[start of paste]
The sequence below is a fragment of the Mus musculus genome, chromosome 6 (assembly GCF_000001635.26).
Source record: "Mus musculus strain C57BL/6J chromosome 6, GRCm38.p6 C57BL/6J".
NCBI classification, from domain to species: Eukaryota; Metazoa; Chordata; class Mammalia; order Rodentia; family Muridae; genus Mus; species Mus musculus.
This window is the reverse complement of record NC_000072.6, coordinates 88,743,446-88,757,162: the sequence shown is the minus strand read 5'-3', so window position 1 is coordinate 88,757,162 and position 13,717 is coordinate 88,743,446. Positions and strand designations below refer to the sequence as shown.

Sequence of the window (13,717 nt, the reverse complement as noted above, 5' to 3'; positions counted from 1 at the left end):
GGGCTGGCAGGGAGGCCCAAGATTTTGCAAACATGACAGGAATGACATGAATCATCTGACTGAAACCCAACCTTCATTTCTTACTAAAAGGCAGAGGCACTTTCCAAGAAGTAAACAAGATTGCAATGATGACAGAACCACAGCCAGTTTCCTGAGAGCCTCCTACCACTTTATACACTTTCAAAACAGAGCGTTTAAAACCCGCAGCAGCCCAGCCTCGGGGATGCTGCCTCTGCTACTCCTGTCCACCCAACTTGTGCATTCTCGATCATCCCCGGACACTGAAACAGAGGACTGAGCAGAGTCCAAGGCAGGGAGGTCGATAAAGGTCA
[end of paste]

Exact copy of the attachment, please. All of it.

The sequence below is a fragment of the Mus musculus genome, chromosome 6 (assembly GCF_000001635.26).
Source record: "Mus musculus strain C57BL/6J chromosome 6, GRCm38.p6 C57BL/6J".
NCBI classification, from domain to species: Eukaryota; Metazoa; Chordata; class Mammalia; order Rodentia; family Muridae; genus Mus; species Mus musculus.
This window is the reverse complement of record NC_000072.6, coordinates 88,743,446-88,757,162: the sequence shown is the minus strand read 5'-3', so window position 1 is coordinate 88,757,162 and position 13,717 is coordinate 88,743,446. Positions and strand designations below refer to the sequence as shown.

Sequence of the window (13,717 nt, the reverse complement as noted above, 5' to 3'; positions counted from 1 at the left end):
GGGCTGGCAGGGAGGCCCAAGATTTTGCAAACATGACAGGAATGACATGAATCATCTGACTGAAACCCAACCTTCATTTCTTACTAAAAGGCAGAGGCACTTTCCAAGAAGTAAACAAGATTGCAATGATGACAGAACCACAGCCAGTTTCCTGAGAGCCTCCTACCACTTTATACACTTTCAAAACAGAGCGTTTAAAACCCGCAGCAGCCCAGCCTCGGGGATGCTGCCTCTGCTACTCCTGTCCACCCAACTTGTGCATTCTCGATCATCCCCGGACACTGAAACAGAGGACTGAGCAGAGTCCAAGGCAGGGAGGTCGATAAAGGTCA